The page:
Lord Byron, written with the same precautions which I use in the first division, except that I mention his name on the ground that these conversations do more credit to his lordship with respect to religious opinion, than can be inferred from many of his writings. The last part of the work will contain an examination of the extent to which real Christian principles appear to pervade and influence the different ranks of society; of the causes which have hitherto retarded the spread of Christianity, and the means calculated to promote its progress in future.


‘Of the delicacy and difficulty of my undertaking I am aware; yet, if written a with spirit of truth and integrity, it may, though imperfect in its execution, be useful to many. I shall leave this question to be decided by my friends. There will be less difficulty in touching on Lord Byron’s views of religion than you imagine, because I shall not form a creed for him, which I fear he had not taken time to do for himself, but I shall simply relate facts which, when contrasted with many of his writings, render his character more amiable; and I shall consult both delicacy and justice in excluding most of his opinions and anecdotes relating to living individuals both public and private.

‘The chief difficulty which presents itself to me is, whether I am justified in availing myself of these conversations with so celebrated a man, in order to give additional interest to a work, the object of which I profess to be utility. If my doing so would injure his character or fame in the slightest degree, there could not be a moment’s hesitation in deciding on the baseness of the measure. But as far as I can judge, a true statement of what occurred will place his
lordship’s character in a fairer light than he has himself done in many of his writings, or than can, perhaps, be done by a friendly biographer. The brightest parts of his life were those which he spent in Cephalonia and Missolunghi, and the fact of his wishing to hear Christianity explained by one, merely because he believed him sincere; confessing that he derived no happiness from his unsettled notions on religion; expressing a desire to be convinced; and his carrying with him religious books, and promising to give the subject a more attentive study than he had ever done, will throw a certain lustre over the darker shade of his fame, and a mixture of hope and sympathy over his character and memory, in the minds of all Christians. It will, moreover, take him from the ranks of such men as
Hume, Gibbon, and Voltaire, in which too many will be disposed to place him, and deprive deists of the right of quoting him as a cool, deliberate rejector of Christianity.

‘I shall submit this difficulty to my friends in England, and be guided by their opinion; and should they judge that the reasons for using his lordship’s name are fair, I shall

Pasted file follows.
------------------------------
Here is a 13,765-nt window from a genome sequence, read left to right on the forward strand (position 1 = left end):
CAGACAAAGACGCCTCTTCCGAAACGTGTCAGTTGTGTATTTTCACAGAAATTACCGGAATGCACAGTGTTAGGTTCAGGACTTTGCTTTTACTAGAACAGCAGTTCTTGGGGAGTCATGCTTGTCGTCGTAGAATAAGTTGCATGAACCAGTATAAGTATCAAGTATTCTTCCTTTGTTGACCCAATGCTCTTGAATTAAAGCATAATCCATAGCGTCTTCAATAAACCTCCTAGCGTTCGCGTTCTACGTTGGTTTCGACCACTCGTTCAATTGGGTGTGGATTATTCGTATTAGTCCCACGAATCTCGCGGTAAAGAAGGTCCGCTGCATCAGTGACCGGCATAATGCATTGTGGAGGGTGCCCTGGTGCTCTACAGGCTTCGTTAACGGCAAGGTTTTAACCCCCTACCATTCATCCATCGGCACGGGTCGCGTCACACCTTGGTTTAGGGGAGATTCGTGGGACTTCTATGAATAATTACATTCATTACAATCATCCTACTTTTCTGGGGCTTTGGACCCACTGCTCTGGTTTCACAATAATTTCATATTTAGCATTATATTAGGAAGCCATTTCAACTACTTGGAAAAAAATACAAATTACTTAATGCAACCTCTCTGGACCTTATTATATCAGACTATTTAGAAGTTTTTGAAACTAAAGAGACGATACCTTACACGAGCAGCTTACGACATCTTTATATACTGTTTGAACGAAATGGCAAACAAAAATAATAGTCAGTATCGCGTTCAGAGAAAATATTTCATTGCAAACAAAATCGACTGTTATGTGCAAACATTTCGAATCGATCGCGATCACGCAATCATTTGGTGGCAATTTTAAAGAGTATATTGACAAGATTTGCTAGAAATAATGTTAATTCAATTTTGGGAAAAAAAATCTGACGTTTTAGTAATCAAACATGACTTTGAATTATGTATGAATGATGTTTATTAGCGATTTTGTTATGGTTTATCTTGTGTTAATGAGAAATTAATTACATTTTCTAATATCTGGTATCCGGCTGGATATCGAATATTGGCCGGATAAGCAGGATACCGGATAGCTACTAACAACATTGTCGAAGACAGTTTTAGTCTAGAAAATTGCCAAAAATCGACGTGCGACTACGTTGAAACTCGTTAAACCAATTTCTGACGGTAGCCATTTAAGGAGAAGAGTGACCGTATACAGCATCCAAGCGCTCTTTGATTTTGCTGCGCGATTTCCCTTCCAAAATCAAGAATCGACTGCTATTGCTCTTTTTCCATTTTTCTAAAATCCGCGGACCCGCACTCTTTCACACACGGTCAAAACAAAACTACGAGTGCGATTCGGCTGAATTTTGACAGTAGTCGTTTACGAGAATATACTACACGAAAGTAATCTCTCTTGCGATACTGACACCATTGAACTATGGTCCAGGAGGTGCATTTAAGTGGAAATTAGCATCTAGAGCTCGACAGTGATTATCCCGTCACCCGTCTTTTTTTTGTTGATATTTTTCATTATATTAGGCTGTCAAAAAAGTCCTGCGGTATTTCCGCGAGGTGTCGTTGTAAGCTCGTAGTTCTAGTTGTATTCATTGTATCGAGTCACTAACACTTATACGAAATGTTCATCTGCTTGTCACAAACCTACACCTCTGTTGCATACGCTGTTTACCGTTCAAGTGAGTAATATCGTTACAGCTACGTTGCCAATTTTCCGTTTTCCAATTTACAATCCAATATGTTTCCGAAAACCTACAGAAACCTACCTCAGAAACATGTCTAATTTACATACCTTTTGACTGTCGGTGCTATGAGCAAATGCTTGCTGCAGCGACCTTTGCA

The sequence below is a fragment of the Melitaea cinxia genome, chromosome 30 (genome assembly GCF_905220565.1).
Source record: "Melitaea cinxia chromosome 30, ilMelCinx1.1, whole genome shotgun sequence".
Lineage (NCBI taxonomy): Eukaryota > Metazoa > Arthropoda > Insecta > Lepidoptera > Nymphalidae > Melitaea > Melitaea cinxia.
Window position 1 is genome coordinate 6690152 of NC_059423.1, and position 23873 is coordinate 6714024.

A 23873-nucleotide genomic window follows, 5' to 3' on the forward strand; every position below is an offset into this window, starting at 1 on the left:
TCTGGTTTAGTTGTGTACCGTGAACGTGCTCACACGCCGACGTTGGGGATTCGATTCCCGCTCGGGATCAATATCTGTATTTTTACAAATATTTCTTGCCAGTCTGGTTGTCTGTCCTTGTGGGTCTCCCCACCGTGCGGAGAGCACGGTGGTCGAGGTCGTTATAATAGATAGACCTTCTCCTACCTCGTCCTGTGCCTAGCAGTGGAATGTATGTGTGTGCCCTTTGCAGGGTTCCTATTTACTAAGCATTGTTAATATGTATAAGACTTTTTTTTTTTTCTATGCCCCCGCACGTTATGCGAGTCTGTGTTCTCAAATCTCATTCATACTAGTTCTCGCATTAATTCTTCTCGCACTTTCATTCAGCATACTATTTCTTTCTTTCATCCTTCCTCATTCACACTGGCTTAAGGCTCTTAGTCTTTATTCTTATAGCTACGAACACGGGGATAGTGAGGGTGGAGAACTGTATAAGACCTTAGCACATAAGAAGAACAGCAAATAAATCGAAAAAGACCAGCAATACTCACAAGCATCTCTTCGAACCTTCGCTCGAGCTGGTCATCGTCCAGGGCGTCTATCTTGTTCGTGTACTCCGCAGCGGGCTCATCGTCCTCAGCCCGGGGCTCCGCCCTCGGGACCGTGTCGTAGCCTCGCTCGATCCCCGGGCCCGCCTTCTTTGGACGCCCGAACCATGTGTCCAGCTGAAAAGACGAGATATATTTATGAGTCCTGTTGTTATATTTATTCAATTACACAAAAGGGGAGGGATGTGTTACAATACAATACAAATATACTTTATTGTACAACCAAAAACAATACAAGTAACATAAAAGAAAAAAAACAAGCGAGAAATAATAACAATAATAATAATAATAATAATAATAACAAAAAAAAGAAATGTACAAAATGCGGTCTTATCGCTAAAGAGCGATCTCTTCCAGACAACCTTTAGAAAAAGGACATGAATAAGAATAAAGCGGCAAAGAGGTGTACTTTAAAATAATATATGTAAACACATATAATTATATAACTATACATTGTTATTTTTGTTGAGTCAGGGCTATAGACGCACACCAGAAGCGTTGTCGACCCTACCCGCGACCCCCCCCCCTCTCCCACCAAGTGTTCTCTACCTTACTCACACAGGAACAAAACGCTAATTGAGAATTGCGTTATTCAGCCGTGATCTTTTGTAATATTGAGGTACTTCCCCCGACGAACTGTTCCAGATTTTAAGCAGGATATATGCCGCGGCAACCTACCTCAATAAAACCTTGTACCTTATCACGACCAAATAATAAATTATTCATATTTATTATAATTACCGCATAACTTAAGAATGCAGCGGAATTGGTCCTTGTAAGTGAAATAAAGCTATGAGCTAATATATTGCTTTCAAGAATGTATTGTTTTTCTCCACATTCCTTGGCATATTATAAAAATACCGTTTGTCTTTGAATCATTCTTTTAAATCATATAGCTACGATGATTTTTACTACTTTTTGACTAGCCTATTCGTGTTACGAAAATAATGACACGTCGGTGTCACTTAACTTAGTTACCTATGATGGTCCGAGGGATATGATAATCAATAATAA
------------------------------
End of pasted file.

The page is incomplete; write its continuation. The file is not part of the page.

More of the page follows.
then, if you wish it, submit to you, or any of his friends, every part of the work which relates to him, and attend to every reasonable objection or suggestion—I except, however, any opinions I may give on his character and writings, derived from sources open to all: though, even on these points, you may not find much to which to object; for I shall neither praise nor blame his lordship so much as some of his friends on the one hand, or some of his enemies on the other, might probably desire. My opinions shall be free and impartial, given with that moderation which truth requires, and with that delicacy which is due to the memory of a man whose hospitality and kindness I have shared.

‘I have two or three letters only in my possession from his lordship, which relate to a young Turkish girl whom he intended to place ultimately with his daughter, but whom, for a while, he wished to be with me. I intended to publish them as a proof of his romantic generosity and benevolence; but if you have the least objection, they shall be suppressed.

‘I am satisfied with the fairness of the motives which influence me; but as I may
possibly deceive myself, I shall remain open to conviction, and be obliged to any one who shall point put my error; for I would rather alter the work by omitting everything which relates to Lord Byron, or suppress it altogether, than violate any principle of honest dealing, or of Christian duty.

‘The rather tedious explanation which I have now given will, I hope, appear to you satisfactory, and I have only to add, that you will oblige me if you will have the goodness to give me your opinion on the subject as soon as you can, making, at the same time, such objections or suggestions as you consider necessary.

‘I am, Sir,
‘Your humble,
‘Obedient servant,
‘(Signed)  J. Kennedy.’
John Cam Hobhouse, Esq.